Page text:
1. Look at the material
There are two main options: soft-sided and hard-sided luggage. Soft-sided bags have more give, so are good if you intend to cram them to full capacity (or a bit over). Check that there is a waterproof lining on the inside, to keep things dry.
Also, bear in mind that even very durable fabrics can rip – though they are often easy to repair with duct tape or similar. Some travel companies insist on soft-sided bags, especially if you’re doing a trek or overland trip where packs are carried by animals or put on top of vehicles.
Hard-sided cases are usually strong and made to withstand hard impact. However, they can be heavier unpacked and harder to close if you’re stuffing in extra souvenirs.
2. Count those wheels
In the past, wheeled luggage typically had two wheels, but now many bags have four. Four wheels gives you the option to push as well as pull your bag in multiple directions with ease; each wheel may be a ‘double’, which gives extra stability.Note: all those on test here are the four-wheeled variety.
The advantage of the two-wheeled bag is that once you tilt it to upright, it stays still and won’t roll away – not a deal breaker but useful when you’re standing on a slope. Also, two-wheeled bags may fare better over rougher ground.
When trying a wheelie bag on a smooth shop floor, remember that you may want to use it on rougher ground or cobbles – will it be tough enough for that, too?
3. Check how much it weighs
The average hold luggage limit on long-haul economy flights is 23kg, so the weight of the case itself is key – every kilo the bag weighs unpacked is one less you have for your kit.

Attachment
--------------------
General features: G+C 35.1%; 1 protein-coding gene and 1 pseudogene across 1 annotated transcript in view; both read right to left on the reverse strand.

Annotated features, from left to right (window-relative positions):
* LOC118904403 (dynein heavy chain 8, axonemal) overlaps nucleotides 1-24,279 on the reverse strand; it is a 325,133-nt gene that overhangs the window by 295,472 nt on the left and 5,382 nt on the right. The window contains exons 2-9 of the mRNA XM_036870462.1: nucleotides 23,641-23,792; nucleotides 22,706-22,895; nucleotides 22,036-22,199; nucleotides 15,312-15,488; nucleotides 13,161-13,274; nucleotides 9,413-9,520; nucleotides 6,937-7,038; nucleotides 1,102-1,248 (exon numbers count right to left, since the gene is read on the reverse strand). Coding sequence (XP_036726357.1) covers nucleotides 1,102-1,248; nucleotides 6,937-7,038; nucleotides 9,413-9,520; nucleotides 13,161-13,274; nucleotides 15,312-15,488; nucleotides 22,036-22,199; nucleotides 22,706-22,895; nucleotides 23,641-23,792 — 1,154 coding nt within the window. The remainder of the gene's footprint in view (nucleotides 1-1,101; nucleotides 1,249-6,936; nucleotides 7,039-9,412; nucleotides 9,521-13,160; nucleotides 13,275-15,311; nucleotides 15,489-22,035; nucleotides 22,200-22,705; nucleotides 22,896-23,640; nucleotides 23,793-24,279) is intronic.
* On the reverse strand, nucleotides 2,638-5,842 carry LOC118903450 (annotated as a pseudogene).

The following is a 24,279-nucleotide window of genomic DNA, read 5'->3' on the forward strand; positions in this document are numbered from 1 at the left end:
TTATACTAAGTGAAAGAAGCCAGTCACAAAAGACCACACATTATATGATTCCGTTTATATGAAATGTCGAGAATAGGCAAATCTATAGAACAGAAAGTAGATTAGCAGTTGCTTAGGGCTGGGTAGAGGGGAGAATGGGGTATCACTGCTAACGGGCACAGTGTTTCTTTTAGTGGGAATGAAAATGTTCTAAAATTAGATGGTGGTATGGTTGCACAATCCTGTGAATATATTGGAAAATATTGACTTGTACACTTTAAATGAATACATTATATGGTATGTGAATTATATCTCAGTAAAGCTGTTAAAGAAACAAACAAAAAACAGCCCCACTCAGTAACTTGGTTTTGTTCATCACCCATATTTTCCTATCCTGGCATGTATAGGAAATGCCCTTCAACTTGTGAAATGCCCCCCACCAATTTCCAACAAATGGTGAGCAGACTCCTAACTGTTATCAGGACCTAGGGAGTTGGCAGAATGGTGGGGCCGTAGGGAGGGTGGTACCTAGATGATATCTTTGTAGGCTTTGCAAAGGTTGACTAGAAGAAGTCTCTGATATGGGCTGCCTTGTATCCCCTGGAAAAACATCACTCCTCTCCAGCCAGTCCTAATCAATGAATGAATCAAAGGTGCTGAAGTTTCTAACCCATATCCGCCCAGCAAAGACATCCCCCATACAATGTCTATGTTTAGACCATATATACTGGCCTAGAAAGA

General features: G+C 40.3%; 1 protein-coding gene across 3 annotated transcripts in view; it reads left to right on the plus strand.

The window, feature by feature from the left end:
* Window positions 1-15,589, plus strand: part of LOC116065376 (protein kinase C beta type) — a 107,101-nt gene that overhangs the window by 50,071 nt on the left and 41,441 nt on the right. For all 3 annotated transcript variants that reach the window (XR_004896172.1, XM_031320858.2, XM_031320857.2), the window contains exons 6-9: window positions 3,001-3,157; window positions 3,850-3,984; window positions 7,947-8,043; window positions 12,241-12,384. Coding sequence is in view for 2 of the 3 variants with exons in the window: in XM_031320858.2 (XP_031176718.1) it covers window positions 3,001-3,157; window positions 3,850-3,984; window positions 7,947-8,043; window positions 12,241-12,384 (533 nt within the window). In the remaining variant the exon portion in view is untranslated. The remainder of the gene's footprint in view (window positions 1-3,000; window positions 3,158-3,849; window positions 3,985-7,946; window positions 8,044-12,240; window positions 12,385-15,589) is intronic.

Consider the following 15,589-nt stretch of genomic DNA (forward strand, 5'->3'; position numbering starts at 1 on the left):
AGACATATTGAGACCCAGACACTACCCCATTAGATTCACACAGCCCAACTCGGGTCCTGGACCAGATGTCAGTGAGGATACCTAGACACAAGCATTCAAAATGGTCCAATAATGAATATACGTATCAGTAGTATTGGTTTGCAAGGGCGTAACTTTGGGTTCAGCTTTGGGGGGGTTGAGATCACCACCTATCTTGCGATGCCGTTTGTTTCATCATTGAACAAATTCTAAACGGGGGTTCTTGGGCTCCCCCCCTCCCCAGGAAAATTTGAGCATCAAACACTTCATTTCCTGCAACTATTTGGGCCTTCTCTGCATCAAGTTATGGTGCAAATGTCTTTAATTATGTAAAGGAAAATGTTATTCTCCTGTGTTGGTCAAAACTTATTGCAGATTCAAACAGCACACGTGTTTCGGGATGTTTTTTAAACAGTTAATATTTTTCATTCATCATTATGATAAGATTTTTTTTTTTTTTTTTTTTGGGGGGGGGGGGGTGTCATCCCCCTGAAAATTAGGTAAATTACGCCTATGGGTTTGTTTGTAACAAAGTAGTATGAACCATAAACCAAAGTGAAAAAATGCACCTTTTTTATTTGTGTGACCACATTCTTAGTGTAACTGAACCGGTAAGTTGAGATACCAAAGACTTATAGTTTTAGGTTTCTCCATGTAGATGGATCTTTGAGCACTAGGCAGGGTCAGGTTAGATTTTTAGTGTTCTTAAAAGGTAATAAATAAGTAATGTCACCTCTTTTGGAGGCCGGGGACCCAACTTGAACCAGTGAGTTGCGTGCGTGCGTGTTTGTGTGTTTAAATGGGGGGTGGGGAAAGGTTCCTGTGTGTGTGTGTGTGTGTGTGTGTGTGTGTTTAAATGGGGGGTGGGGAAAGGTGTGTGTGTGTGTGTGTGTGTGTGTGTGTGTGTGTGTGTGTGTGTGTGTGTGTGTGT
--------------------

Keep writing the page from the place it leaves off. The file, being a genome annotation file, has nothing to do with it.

4. Think about the handle you need
Telescopic handles are the most common type – they fold away when not in use. However, this means that the handle system takes up some bag capacity, so a bigger system means less packing space. Single-pole handles tend to be more sturdy; double-pole handles offer better balance.
Check handles are made from strong materials, so they won’t break easily, and that the handle length suits you, so you don’t have to stoop to use it.
5. How does it look inside?
Some cases are divided into multiple compartments, which is handy for staying organised but will add weight. Vented sections are particularly useful for separating clean and dirty clothes. Look for compression straps, which help to pack things in.
6. Does it have pockets?
Usually found on the outside of soft-sided cases, pockets offer extra space, though they are not suitable for valuables as they are not lockable.
7. What extras does it come with?
Some models will come with extra features, such as a built-in combo lock that secures zips to the case, or a tracking device. These can be welcome but will increase the weight of the luggage and possibly the cost, so consider whether you really need them...